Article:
Hello, all. Welcome to biryani recipe 240349304 on the interwebs. You might be wondering, well Abida, what makes your biryani recipe so different from all the other ones out there?? Well, I'll tell you exactly what, discerning readers. It's the fact that I have struggled to get to this point of a publishable biryani recipe that I can confidently share with other people. It has been a year long journey for me of trials, tribulation and hyperventilation. I should add a side note here that being Bangladeshi, biryanis are not really a traditional food as it is in Indian and Pakistani cuisine. It is usually more common for us to prepare a pilau or yakhni dish. And yep that is my very legitimate excuse that I am using before sharing my embarassing biryani making woes...
The first attempt came a year ago where I attempted to make the biryani from scratch with no boxed spice mixes. It was a sorry tale from the get go. I somehow managed to burn the onions when I was making the chicken masala, lending a rather unpleasant acrid taste throughout the whole dish. Furthermore, I was so fixated on not having soft, mushy rice, that I ended up with the total opposite and I had to spend aaaages letting it cook on the stove in a desperate attempt to get it to soften. The second biryani attempt came a few months later, when I managed to muster the courage to try again. This time, I thought to ease myself back into the process by using a ready prepared biryani spice mix. I ended up regretting the decision as I found the flavour too strong and decidedly flowery in taste. On top of that, the second time around, I was fixated on not having hard rice and subsequently I ended up with rice that was way too soft.
The struggles, guys. It's real.
But a couple of days ago, I decided to conquer my fears head on, armed with my new range of culinary skills and a bag load of tips that I'd preened from anyone who fed me biryani. And just like in the tale of Golidocks and the Three Bears, the third time was just right. And there was no box spice mix to be found in sight, huzzah! All of the spices were ones that we had in the cupboards anyway, and I tried to use whole spices in moderation so as not to overwhelm the dish. I decided to go for a tandoori chicken flavour as it is one that we all enjoy in our family so it was a safe option. I used chicken on the bone as I feel that it is more tender, but you can use boneless chicken, and make tikka style pieces.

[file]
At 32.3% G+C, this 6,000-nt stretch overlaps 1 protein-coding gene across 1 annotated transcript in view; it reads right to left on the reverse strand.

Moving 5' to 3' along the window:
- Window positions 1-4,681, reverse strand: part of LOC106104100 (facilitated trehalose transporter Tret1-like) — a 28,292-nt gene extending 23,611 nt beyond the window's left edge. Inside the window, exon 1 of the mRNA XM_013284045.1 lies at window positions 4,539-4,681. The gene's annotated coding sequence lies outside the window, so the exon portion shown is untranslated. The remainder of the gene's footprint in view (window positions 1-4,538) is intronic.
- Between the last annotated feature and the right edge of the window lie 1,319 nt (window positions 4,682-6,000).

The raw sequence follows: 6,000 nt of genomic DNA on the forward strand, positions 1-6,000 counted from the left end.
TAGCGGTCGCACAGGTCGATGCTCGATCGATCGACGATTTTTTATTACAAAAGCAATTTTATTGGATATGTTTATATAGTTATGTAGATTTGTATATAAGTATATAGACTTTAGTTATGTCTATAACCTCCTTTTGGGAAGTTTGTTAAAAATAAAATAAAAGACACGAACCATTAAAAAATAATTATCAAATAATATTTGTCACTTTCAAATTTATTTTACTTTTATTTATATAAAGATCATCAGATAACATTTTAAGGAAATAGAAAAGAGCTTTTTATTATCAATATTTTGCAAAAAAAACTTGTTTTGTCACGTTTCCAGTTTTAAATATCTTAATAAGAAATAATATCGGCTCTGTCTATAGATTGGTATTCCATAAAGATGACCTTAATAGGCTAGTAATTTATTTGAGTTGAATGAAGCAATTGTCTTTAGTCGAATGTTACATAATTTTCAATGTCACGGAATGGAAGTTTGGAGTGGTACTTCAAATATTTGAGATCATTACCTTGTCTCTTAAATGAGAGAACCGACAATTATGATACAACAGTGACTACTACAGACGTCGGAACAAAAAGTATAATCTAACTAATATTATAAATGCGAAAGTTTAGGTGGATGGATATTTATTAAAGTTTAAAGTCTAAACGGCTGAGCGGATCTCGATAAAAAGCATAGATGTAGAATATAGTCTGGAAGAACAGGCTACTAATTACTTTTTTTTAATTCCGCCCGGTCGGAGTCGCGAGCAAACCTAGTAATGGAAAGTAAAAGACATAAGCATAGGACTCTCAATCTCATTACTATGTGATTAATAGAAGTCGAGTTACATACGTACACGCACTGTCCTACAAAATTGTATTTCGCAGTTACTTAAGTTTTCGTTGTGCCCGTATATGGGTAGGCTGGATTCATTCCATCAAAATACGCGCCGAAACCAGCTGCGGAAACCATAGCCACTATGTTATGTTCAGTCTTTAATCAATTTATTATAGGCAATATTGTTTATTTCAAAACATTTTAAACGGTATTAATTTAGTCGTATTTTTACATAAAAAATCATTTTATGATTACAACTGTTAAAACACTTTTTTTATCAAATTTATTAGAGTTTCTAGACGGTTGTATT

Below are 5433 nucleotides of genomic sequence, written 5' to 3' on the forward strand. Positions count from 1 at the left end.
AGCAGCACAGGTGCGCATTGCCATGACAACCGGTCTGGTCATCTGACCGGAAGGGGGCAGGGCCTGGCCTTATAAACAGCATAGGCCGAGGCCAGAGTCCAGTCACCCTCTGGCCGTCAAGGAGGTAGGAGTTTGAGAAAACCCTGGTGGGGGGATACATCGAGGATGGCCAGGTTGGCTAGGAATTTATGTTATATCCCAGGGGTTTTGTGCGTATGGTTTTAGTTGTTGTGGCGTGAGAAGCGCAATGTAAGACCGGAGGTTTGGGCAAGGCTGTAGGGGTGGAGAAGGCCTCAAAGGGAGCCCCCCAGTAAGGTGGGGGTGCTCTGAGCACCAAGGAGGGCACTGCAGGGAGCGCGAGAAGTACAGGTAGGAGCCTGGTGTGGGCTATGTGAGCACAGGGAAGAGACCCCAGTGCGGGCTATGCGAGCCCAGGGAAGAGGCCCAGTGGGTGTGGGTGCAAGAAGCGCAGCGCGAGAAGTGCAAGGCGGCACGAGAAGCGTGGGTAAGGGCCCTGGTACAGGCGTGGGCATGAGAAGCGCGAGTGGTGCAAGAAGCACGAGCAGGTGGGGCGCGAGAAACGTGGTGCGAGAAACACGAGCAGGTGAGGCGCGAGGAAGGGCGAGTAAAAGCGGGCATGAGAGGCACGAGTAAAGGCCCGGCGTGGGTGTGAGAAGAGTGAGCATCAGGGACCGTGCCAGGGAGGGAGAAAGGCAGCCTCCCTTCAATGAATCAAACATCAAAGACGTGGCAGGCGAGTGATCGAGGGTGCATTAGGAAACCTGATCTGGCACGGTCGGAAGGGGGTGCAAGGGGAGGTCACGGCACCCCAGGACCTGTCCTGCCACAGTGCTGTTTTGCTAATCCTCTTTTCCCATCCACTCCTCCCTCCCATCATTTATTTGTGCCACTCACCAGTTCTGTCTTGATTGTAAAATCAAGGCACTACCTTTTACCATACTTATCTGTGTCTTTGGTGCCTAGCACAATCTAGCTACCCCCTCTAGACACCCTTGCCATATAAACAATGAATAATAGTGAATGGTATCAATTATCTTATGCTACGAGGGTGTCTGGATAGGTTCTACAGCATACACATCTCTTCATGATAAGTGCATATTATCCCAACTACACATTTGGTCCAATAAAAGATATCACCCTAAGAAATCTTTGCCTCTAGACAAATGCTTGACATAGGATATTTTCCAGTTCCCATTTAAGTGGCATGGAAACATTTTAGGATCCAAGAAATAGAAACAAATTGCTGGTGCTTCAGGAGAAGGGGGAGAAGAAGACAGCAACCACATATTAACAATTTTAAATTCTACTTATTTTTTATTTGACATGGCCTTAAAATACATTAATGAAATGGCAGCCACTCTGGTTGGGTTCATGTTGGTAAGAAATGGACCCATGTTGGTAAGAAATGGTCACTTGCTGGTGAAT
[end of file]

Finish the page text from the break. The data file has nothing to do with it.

There are three different parts to this recipe, the preparation of the tandoori chicken and then the gravy/sauce to go with it, the precooking of the rice, and the assembly process. It might seem a bit intimidating, but if you are lazy like me, you could prepare the chicken masala the night before and then do all of the rice and assembly the next day. And if you're looking for even more shortcuts, you could skip baking the chicken in the oven and just cook it on the stove straight off. I couldn't be bothered to use dough to seal the pot as in the traditional dum method to steam the biryani and instead used foil. Alternatively, you could wrap the lid in a damp tea towel and place it on top. A colleague gave me the tip of placing a flat tawa under the pot whilst the biryani steams and I found that it helps in distributing the heat.
You could add lots of food colouring to the rice or the chicken, but I decided to keep things simple and natural, and used a little bit of saffron. Like with most curry dishes, as good as the biryani tastes fresh, it tastes better the next day when the flavours have had time to mature and deepen. So give it a go, guys. I really mean it when I say that if I can do it, anyone can do it.